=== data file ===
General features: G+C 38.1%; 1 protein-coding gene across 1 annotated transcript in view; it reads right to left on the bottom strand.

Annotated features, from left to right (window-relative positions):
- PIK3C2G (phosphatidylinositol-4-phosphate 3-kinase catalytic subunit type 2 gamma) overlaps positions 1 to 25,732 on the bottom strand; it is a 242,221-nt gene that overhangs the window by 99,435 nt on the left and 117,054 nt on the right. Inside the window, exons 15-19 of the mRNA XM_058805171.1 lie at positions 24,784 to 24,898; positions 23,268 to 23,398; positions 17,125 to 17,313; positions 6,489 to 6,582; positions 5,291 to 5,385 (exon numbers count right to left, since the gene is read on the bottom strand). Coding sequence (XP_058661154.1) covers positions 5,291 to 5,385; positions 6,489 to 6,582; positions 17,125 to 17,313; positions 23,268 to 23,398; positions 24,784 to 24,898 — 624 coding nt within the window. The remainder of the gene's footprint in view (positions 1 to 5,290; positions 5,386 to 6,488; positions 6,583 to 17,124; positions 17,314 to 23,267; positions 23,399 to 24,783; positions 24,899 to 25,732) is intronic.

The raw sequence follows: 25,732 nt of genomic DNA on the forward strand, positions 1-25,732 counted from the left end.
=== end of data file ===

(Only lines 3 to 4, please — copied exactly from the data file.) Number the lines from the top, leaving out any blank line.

- PIK3C2G (phosphatidylinositol-4-phosphate 3-kinase catalytic subunit type 2 gamma) overlaps positions 1 to 25,732 on the bottom strand; it is a 242,221-nt gene that overhangs the window by 99,435 nt on the left and 117,054 nt on the right. Inside the window, exons 15-19 of the mRNA XM_058805171.1 lie at positions 24,784 to 24,898; positions 23,268 to 23,398; positions 17,125 to 17,313; positions 6,489 to 6,582; positions 5,291 to 5,385 (exon numbers count right to left, since the gene is read on the bottom strand). Coding sequence (XP_058661154.1) covers positions 5,291 to 5,385; positions 6,489 to 6,582; positions 17,125 to 17,313; positions 23,268 to 23,398; positions 24,784 to 24,898 — 624 coding nt within the window. The remainder of the gene's footprint in view (positions 1 to 5,290; positions 5,386 to 6,488; positions 6,583 to 17,124; positions 17,314 to 23,267; positions 23,399 to 24,783; positions 24,899 to 25,732) is intronic.

The raw sequence follows: 25,732 nt of genomic DNA on the forward strand, positions 1-25,732 counted from the left end.